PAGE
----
Indiana and Indianapolis have much to be proud of. The state is in a relatively good financial position, to the point of rebated taxes.
Indianapolis has financial challenges, but nothing that cannot be overcome by good ol’ bipartisan political work. I am optimistic Mayor Ballard and council President Maggie Lewis will lead us through the issues.
And we are recognized as a place to host national and international events—no small feat.
What concerns me is where the state is potentially headed in terms of population growth and management. Population growth is flat, and while the metro areas are booming, the rural areas are starting to suffer. We are experiencing what has happened to much of the U.S. already, where we depart from rural and become more metro-based.
Indianapolis’ population growth over the last 10 years is largely due to our rural population moving to the larger cities, with Indianapolis being the main beneficiary. The long-term prognosis from the Indiana University Public Policy Institute is that our rural areas will be depleted of workers by 2040 and primarily be populated by older residents past their productive years.
Our future success, even as Indianapolis, depends on others—rural Indiana towns and the people who make up those communities.
We often hear about the brain drain in Indianapolis and Indiana, and the truth is that we do educate far more college students than our job market can absorb. So, yes, young people are leaving rural areas for jobs in the larger cities and when they can’t find a job and the lifestyle they desire, they leave the state.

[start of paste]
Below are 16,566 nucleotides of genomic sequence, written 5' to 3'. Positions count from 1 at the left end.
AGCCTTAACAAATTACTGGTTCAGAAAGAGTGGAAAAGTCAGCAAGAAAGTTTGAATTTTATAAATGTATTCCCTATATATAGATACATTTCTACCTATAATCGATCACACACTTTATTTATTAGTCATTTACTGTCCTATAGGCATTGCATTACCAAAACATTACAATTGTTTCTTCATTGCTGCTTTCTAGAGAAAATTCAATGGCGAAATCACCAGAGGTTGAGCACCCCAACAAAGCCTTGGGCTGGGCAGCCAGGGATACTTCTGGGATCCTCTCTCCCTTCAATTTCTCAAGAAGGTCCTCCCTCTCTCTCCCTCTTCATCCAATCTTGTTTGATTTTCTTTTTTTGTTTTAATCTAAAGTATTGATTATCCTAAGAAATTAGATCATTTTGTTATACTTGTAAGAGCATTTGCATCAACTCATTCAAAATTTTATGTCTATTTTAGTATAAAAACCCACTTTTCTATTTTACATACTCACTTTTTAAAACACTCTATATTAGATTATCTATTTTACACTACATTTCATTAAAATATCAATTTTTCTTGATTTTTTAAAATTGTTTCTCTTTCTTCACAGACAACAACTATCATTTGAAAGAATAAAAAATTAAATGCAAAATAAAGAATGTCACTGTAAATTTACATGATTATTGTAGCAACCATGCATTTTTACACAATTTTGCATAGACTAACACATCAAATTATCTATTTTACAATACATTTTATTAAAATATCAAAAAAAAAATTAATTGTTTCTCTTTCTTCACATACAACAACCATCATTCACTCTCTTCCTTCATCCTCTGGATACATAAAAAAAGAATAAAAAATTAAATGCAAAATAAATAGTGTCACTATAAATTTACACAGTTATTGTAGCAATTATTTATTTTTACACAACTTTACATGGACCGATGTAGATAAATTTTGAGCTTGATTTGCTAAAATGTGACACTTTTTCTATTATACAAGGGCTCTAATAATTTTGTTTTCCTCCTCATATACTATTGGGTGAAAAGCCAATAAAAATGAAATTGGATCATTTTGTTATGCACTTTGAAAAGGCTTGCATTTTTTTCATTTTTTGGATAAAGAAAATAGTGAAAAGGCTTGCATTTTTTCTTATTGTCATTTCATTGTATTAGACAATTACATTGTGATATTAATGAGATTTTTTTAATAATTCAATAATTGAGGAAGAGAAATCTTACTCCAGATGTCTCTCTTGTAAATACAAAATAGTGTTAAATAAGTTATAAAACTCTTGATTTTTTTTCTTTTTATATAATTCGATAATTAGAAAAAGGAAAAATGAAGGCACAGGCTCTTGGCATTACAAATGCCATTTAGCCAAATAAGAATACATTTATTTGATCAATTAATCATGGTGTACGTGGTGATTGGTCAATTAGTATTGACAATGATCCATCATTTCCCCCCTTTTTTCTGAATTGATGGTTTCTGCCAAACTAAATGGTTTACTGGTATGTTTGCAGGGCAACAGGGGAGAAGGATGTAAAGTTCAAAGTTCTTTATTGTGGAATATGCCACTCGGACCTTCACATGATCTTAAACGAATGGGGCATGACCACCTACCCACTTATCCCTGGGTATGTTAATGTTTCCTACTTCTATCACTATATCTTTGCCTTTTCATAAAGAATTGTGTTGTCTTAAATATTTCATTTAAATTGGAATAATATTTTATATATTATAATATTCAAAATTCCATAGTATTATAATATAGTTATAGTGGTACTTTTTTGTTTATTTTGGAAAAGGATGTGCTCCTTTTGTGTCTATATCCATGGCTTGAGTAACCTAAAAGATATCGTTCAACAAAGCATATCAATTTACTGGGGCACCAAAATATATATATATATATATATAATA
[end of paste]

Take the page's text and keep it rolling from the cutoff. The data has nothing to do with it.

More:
This is all occurring while we are trying to increase the number of Hoosiers who attain post-high-school education.
Unless we ensure that our job market expands at a much greater pace, we will be educating Hoosiers for quick export and potentially see Indiana’s real population decline.
The decline will also be the citizens we have invested in educating. It’s the people without education who remain and require even further support from those committed to staying and growing Indiana.
So how do we as a city get Indiana really growing and prospering again? The government and business community need to drop the one-sided commitment to fiscal conservatism and develop a plan that swings for the fences.
First, we need an immigration strategy that invites new citizens to populate our dying rural communities. These communities are ideal for new United States citizens. They can help rebirth our rural communities the same way immigrants settled in the 1800s.
This growing rural population is the linchpin of our future agricultural dominance. It will also diversify our work force to provide future workers as retirees and baby boomers age out of the work force.
Second, we must develop a bold plan to take advantage of rising global wages and provide incentives for companies to bring jobs back to the U.S. Our technical training schools can partner with these companies to make certain they have the abundant work force they require to remain competitive.
And third, we need to build on our energy and life sciences foundation to support existing companies with everything they need to grow here, and not be lured away.
Immigration is not a problem, but rather a hidden opportunity Indiana should seize to help enable growth for a brighter future. We must preserve some of what we’ve been while planning accordingly for the change that is inevitable.•
Odle is the former chief operating officer of Indiana University Health and CEO of Methodist and University hospitals. Send comments to email@example.com.